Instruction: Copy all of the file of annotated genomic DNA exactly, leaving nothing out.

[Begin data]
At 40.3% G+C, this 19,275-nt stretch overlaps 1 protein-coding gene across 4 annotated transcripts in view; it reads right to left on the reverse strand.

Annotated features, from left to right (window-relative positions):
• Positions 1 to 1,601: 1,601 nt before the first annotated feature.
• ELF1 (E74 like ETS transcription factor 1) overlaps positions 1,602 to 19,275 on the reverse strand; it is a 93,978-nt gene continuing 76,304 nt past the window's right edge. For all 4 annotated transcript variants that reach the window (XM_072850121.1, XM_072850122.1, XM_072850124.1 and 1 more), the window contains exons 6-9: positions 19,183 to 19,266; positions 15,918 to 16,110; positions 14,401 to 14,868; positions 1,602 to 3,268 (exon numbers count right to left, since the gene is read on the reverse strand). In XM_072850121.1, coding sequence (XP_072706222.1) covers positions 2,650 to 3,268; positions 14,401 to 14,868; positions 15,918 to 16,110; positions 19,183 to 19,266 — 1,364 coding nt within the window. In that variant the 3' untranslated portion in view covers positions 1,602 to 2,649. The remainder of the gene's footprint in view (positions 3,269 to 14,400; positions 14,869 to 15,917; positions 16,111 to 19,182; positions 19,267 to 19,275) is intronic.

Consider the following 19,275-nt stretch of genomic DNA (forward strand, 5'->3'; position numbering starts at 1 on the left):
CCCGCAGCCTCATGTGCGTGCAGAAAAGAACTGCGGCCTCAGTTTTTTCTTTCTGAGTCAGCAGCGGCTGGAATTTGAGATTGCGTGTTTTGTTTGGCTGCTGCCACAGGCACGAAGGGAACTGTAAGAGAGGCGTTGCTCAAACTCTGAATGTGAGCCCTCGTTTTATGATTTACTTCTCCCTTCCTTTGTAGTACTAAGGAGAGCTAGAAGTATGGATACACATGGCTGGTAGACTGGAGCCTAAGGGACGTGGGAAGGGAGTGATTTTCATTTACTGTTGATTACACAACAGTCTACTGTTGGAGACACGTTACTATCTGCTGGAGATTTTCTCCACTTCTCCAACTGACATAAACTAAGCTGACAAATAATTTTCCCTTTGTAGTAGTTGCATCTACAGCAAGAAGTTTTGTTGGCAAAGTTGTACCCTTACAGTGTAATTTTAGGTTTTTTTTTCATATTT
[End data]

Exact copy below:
At 40.3% G+C, this 19,275-nt stretch overlaps 1 protein-coding gene across 4 annotated transcripts in view; it reads right to left on the reverse strand.

Annotated features, from left to right (window-relative positions):
• Positions 1 to 1,601: 1,601 nt before the first annotated feature.
• ELF1 (E74 like ETS transcription factor 1) overlaps positions 1,602 to 19,275 on the reverse strand; it is a 93,978-nt gene continuing 76,304 nt past the window's right edge. For all 4 annotated transcript variants that reach the window (XM_072850121.1, XM_072850122.1, XM_072850124.1 and 1 more), the window contains exons 6-9: positions 19,183 to 19,266; positions 15,918 to 16,110; positions 14,401 to 14,868; positions 1,602 to 3,268 (exon numbers count right to left, since the gene is read on the reverse strand). In XM_072850121.1, coding sequence (XP_072706222.1) covers positions 2,650 to 3,268; positions 14,401 to 14,868; positions 15,918 to 16,110; positions 19,183 to 19,266 — 1,364 coding nt within the window. In that variant the 3' untranslated portion in view covers positions 1,602 to 2,649. The remainder of the gene's footprint in view (positions 3,269 to 14,400; positions 14,869 to 15,917; positions 16,111 to 19,182; positions 19,267 to 19,275) is intronic.

Consider the following 19,275-nt stretch of genomic DNA (forward strand, 5'->3'; position numbering starts at 1 on the left):
CCCGCAGCCTCATGTGCGTGCAGAAAAGAACTGCGGCCTCAGTTTTTTCTTTCTGAGTCAGCAGCGGCTGGAATTTGAGATTGCGTGTTTTGTTTGGCTGCTGCCACAGGCACGAAGGGAACTGTAAGAGAGGCGTTGCTCAAACTCTGAATGTGAGCCCTCGTTTTATGATTTACTTCTCCCTTCCTTTGTAGTACTAAGGAGAGCTAGAAGTATGGATACACATGGCTGGTAGACTGGAGCCTAAGGGACGTGGGAAGGGAGTGATTTTCATTTACTGTTGATTACACAACAGTCTACTGTTGGAGACACGTTACTATCTGCTGGAGATTTTCTCCACTTCTCCAACTGACATAAACTAAGCTGACAAATAATTTTCCCTTTGTAGTAGTTGCATCTACAGCAAGAAGTTTTGTTGGCAAAGTTGTACCCTTACAGTGTAATTTTAGGTTTTTTTTTCATATTT